By Nishat Khan
Being a part of the military poses many dangers to our troops. Not only does fighting put many brave men and women on the fine line between life and death, but so does going through the aftermath of disastrous attacks. Looking for survivors comes with its own variety of perils, including the possibility of stepping on a bomb that could blow you to bits, or getting lost yourself in the rubble of a war zone.
These dangers are not something that the government has overlooked. To decrease these risks, a Pentagon agency is developing a surveillance “robo-hawk” that could fly through debris of combat at about 45 mph.
The Defense Advanced Research Projects Agency, or DARPA for short, aims to develop drones that are big enough to fly through an open window and throughout any sort of dilapidation. DARPA has successfully developed drones in the past, and chances are, they can do it again, but this time, on a much smaller scale than their previous “war-robots.”
As a part of the Fast Lightweight Autonomy program, a military brief, this study looks at various algorithms to allow unmanned aerial vehicles to be truly unmanned, letting a small drone navigate its way through debris without someone remotely controlling it.
DARPA’s program manager, Mark Micire, said that the goal of the FLA program is to “explore non-traditional perception and autonomy methods that would give small UAVs the capacity to perform in a similar way [to an insect], including an ability to easily navigate tight spaces at high speed and quickly recognize if it had already been in a room before.”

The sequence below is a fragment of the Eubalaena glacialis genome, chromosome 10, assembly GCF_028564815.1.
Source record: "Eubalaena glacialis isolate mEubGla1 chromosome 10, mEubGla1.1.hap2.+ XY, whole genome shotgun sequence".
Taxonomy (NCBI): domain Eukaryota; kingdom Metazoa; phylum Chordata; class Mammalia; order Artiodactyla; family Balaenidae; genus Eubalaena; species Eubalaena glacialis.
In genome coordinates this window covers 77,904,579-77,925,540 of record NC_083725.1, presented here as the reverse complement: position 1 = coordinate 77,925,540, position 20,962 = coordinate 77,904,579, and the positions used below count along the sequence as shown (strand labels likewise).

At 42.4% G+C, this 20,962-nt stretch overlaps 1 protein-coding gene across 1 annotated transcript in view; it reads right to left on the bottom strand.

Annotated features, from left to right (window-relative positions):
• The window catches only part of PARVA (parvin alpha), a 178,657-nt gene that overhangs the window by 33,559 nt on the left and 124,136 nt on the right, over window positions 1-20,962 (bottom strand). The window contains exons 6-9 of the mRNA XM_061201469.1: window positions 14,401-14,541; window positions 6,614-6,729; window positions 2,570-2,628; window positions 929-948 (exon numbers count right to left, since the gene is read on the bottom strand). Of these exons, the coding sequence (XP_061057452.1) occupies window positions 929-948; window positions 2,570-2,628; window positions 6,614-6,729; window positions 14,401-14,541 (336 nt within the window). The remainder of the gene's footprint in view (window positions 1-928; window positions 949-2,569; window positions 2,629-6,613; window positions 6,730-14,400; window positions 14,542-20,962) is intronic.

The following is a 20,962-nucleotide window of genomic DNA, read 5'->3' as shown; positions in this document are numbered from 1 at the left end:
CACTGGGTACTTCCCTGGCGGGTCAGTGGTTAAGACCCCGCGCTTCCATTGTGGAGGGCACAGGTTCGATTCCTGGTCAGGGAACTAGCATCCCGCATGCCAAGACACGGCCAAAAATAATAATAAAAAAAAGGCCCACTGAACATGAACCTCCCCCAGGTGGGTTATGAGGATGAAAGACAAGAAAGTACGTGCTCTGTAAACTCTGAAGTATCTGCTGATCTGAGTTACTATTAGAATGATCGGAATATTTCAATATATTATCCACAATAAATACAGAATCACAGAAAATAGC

DARPA has said that once the algorithms are refined, it could potentially enhance other unmanned missions to the depths of the ocean where GPS systems don’t work.
This idea is quickly becoming a reality, with the Army Research Laboratory in Maryland quickly developing robotic surveillance insects with a wing span of 3-5 cm. The head of the team, Dr. Ron Polcawich, has said that they can create lift so the device can actually fly. He also said that it would take another 10-15 years of research before the robots are fully functional and prepared for army use.
These new and improved drones may be the way to save many more of our troops’ lives, and may be the way to better protect our country.